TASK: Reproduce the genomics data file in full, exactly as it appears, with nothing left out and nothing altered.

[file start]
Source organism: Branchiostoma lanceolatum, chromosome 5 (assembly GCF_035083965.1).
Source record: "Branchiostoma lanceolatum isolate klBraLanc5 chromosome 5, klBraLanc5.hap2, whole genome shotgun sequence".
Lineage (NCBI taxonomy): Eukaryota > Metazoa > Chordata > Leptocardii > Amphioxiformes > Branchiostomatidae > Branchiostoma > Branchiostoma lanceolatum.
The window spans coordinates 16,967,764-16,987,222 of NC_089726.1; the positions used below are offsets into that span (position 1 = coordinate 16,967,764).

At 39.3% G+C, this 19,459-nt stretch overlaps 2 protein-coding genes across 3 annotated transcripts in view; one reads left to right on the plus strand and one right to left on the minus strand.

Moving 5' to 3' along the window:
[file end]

Source organism: Branchiostoma lanceolatum, chromosome 5 (assembly GCF_035083965.1).
Source record: "Branchiostoma lanceolatum isolate klBraLanc5 chromosome 5, klBraLanc5.hap2, whole genome shotgun sequence".
Lineage (NCBI taxonomy): Eukaryota > Metazoa > Chordata > Leptocardii > Amphioxiformes > Branchiostomatidae > Branchiostoma > Branchiostoma lanceolatum.
The window spans coordinates 16,967,764-16,987,222 of NC_089726.1; the positions used below are offsets into that span (position 1 = coordinate 16,967,764).

At 39.3% G+C, this 19,459-nt stretch overlaps 2 protein-coding genes across 3 annotated transcripts in view; one reads left to right on the plus strand and one right to left on the minus strand.

Moving 5' to 3' along the window: